Jump to content


  • Content Count

  • Joined

  • Last visited

Community Reputation

379 Excellent

About AwesomeOcelot

  • Rank
    (9) Sorcerer


  • Pillars of Eternity Backer Badge
  • Pillars of Eternity Kickstarter Badge
  • Deadfire Backer Badge
  • Deadfire Fig Backer

Recent Profile Visitors

304 profile views
  1. I own this monitor, it's really good value for money if you play fast paced games at 144fps/1080p, response times are great. Considering it's a TN Panel the colours are better than to be expected.
  2. Epic isn't funding the game, the game was already funded. This exclusivity deal from a store is not a publisher deal. It's a bribe, publisher deals are getting paid to do work. Software developers do work, the vast majority of other devs didn't take a bribe from Epic. This is not how the majority of the industry works, that's a complete lie. It's also the first time I've seen a crowdfunded project doing this, and I've backed and seen a lot of projects. I don't know why you want to misrepresent this situation so badly. They didn't take a publisher deal. Also you don't seem to understand the definition of murder. These devs can work for a living, they don't need to take bribes from Epic to live, they can develop and sell games, or do something else if they're ****.
  3. There's no gap when you keep the studio afloat through dishonesty. They can't work for a living like other devs, they have to take Epic's bribe? I don't think so. Shows how much they must think of this game. Well I can see why you have no problem with Snapshot's dishonesty. That's just cynical bull****. You'll never be disappointed in life, but it's incorrect. It also absolves developers asking for crowd funding of responsibility and that's wrong, that's the problem with half these situations, no responsibility taken. If you go into a pitch with bad faith, you're in the wrong, not the people who backed you.
  4. I disagree with your characterization of this, especially when one of your examples of this is Snapshot with Phoenix Point. There's a lot of examples of dev's not fulfilling promises, letting down fans, and going back of their word. In many of these cases it had nothing to do with the complexities of development and everything to do with dishonesty and greed. Filled with untrustworthy developers who will literally say and do anything. That might be what crowdfunding is, but I don't think people should accept that. Maybe they should be sceptical of it. The success rate of just my backed video game crowd funding list is above 90%, I have had issues with 3 projects I've backed. It's definitely not how it could or should be, there's plenty of developers not acting like arseholes.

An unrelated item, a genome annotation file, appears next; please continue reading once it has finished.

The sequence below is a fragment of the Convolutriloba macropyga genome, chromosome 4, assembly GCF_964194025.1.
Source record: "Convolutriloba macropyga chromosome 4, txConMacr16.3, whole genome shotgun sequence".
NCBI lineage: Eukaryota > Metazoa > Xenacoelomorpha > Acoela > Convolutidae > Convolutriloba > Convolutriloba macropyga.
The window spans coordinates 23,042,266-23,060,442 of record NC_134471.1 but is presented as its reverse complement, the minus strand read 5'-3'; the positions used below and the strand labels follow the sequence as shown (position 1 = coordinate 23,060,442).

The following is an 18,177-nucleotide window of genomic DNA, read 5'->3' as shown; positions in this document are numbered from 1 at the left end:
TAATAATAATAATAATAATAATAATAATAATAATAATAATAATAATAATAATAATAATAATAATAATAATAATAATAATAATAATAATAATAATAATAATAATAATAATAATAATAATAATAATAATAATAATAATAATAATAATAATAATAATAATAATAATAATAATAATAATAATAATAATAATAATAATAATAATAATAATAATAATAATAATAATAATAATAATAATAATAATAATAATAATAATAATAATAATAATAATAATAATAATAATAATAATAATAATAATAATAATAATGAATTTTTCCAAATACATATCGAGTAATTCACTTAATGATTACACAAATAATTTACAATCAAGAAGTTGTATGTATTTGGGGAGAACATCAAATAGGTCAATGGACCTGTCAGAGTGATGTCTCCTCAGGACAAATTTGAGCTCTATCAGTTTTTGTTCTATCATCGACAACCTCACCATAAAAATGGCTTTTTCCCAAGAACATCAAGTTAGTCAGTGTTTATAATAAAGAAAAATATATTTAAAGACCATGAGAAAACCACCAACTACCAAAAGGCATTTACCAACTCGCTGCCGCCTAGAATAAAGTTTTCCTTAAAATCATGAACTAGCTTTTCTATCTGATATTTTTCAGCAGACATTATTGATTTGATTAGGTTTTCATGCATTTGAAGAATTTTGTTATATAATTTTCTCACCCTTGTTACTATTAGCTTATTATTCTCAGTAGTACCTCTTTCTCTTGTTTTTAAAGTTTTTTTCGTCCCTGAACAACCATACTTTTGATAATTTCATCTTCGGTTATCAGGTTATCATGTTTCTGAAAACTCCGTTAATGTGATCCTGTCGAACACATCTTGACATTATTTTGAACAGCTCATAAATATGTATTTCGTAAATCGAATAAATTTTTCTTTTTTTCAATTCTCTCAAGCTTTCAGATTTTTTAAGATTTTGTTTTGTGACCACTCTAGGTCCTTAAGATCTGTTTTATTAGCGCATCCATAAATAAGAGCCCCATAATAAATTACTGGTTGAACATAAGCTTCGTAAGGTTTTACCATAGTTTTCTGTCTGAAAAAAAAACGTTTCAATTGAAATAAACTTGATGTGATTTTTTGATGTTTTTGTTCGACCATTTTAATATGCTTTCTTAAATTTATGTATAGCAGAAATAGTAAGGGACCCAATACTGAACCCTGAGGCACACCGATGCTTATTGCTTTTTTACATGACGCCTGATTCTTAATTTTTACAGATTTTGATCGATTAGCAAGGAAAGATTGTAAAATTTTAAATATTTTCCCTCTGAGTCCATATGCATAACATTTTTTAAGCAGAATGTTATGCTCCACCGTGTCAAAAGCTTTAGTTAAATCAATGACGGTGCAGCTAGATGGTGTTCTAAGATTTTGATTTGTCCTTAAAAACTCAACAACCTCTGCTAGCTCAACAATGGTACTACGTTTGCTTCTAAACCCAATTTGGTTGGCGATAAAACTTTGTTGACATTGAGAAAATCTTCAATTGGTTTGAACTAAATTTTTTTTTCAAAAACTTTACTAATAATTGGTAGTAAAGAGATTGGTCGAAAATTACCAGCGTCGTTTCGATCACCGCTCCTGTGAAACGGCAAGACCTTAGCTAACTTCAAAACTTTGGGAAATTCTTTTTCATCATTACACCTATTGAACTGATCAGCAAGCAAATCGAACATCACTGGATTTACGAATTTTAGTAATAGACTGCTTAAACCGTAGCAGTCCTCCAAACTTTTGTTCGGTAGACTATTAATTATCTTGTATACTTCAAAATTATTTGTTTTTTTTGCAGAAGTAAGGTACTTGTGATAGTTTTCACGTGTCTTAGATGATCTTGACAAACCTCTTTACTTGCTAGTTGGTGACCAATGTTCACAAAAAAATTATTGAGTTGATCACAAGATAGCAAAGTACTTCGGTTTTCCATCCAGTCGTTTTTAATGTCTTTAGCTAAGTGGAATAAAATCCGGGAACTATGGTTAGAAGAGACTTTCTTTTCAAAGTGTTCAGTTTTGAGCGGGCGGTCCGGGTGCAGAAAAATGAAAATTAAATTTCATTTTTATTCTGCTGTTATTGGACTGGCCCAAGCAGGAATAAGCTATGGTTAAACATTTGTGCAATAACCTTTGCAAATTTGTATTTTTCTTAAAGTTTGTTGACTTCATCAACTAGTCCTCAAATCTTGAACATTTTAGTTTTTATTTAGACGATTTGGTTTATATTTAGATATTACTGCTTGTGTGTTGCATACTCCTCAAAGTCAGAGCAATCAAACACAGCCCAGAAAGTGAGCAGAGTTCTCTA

5. Not to me. I wouldn't have backed this game if I knew that it would be exclusively on the Epic store, and knew about Epic's practices. It's been a long road, but I was a big fan of Epic 20 years ago, and played their game more than any other. Even before the Epic store I wasn't impressed with Epic which basically abandoned their fans for consoles, and were even rude to PC gamers in public comments. It's still breaking promises, even if circumstances change. Also to them it might be acceptable circumstances to change, but it's not to me, and their perspective on the worth doesn't matter. We can only hope this decision burns them and they come to regret it. Also they've ****ed over companies that might need crowd funding the future, this is another nail in the coffin because a lot of people have been burnt by arseholes. Obsidian needed crowdfunding at one point, some devs are going to go under because of douche bags like this. Who don't care because :